If a physician accepts to conduct an act of euthanasia or assisted suicide, would it be possible for him to be charged with homicide or even, is patient consent or motivation of the physician, susceptible to change the nature of the criminal act? Since the 1990s, a transformation has occurred in the way of dealing with these questions and figures from the world of philosophy, ethics and law can now be found in favor of euthanasia and assisted suicide. In certain countries, legislation has even been modified to follow this pattern. In consequence, besides the philosophical and ethical dimensions of this issue, it has become necessary to reexamine, even to revise, the notion of responsibility concerning euthanasia in Muslim law from new bases constituted by the doctrine of the Ulemas.

  11. EU Food Health Law

    DEFF Research Database (Denmark)

    Edinger, Wieke Willemijn Huizing

    to human health because of other factors, such as their nutritional composition. The growing prevalence of obesity and non-communicable diseases are examples of contemporary health challenges that are difficult to fit into the rather narrow concept of food safety risks in the GFL. The conclusion is that EU......This thesis shows that the distinction between food safety and non-safety issues in Regulation (EC) No 178/2002, the General Food Law (GFL), results in a grey area of regulation. This grey area comprises foods that do not pose a food safety risk in a legal sense, but that could pose a threat...... food law does not address the grey area directly. Whereas the responsibility for the prevention or mitigation of food safety risks rests, in principle, with food operators, the main responsibility for the avoidance of non-safety health threats is placed with consumers, who are expected to make informed...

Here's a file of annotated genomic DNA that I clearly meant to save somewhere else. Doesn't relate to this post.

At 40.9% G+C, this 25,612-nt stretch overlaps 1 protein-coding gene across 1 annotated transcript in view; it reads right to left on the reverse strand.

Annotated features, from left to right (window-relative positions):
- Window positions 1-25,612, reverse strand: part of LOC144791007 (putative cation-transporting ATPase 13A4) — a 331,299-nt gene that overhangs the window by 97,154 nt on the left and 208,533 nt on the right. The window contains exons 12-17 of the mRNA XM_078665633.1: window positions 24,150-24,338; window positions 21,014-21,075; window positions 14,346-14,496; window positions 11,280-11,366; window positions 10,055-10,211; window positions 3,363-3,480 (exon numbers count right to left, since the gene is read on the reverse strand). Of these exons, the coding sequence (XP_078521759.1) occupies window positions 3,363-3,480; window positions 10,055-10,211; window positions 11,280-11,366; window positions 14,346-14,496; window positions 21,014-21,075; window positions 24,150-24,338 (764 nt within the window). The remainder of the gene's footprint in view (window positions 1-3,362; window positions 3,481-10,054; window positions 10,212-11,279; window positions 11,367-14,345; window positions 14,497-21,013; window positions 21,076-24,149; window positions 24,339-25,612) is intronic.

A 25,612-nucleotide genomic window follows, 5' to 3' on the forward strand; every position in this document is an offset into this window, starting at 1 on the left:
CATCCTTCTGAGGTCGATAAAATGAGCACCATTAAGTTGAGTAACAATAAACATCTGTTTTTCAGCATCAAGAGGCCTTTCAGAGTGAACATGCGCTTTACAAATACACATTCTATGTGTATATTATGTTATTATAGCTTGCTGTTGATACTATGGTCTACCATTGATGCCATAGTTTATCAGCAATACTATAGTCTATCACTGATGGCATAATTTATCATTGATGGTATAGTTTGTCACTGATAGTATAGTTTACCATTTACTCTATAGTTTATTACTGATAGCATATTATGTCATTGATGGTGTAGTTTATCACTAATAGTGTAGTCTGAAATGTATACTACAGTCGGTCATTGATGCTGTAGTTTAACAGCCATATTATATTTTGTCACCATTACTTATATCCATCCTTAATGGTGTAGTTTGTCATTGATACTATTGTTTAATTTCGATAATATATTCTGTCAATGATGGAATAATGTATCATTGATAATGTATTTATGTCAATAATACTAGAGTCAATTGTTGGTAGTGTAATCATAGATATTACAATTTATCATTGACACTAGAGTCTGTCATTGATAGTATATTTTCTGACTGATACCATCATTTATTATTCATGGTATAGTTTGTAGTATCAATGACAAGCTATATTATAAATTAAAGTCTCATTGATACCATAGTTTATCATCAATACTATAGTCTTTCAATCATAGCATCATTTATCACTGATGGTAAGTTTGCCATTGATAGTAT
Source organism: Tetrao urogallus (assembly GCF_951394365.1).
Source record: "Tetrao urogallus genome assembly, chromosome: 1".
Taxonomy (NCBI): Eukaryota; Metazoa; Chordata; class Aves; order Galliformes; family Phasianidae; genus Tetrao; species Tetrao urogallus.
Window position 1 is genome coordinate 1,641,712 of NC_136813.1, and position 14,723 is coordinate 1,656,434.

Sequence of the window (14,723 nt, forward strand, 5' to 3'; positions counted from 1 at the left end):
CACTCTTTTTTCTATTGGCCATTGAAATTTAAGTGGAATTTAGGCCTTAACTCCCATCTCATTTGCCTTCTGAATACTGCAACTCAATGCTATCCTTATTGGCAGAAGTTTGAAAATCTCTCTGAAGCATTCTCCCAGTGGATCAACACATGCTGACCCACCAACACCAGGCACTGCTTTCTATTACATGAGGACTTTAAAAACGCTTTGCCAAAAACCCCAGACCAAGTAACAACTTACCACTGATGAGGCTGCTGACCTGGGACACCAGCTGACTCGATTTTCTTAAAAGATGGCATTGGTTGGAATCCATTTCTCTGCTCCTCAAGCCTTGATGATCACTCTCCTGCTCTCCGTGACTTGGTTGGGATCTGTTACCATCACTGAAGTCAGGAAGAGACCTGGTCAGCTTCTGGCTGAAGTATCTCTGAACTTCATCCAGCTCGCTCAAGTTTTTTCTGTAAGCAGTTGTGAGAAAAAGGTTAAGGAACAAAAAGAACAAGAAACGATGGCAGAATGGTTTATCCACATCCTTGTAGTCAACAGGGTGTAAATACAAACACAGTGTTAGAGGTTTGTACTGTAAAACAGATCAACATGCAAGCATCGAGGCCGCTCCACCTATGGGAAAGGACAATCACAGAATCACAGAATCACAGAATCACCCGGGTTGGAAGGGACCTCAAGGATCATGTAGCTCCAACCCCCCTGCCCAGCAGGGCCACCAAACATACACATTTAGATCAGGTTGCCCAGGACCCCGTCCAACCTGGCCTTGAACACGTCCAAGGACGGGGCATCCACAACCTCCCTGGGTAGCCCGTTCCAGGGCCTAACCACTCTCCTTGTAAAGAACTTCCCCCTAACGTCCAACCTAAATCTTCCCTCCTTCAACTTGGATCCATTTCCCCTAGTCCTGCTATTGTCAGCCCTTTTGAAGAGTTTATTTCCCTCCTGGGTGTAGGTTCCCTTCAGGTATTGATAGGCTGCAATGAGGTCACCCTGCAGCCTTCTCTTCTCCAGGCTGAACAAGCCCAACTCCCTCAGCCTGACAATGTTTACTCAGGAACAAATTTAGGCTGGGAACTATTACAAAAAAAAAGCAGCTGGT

12. The Melting Pot: America Is Lost Without It

    Science.gov (United States)

    2012-03-23

    achieved the very opposite effect in that they have kept Latino immigrants ’ children in Spanish-language instruction and denied them the knowledge of...SUBJECT TERMS Melting Pot, Assimilation, Immigration , Multiculturism 16. SECURITY CLASSIFICATION OF: 17. LIMITATION OF ABSTRACT 18. NUMBER...Assimilation, Immigration , Multiculturism CLASSIFICATION: Unclassified America has long been known as a great melting pot in which people of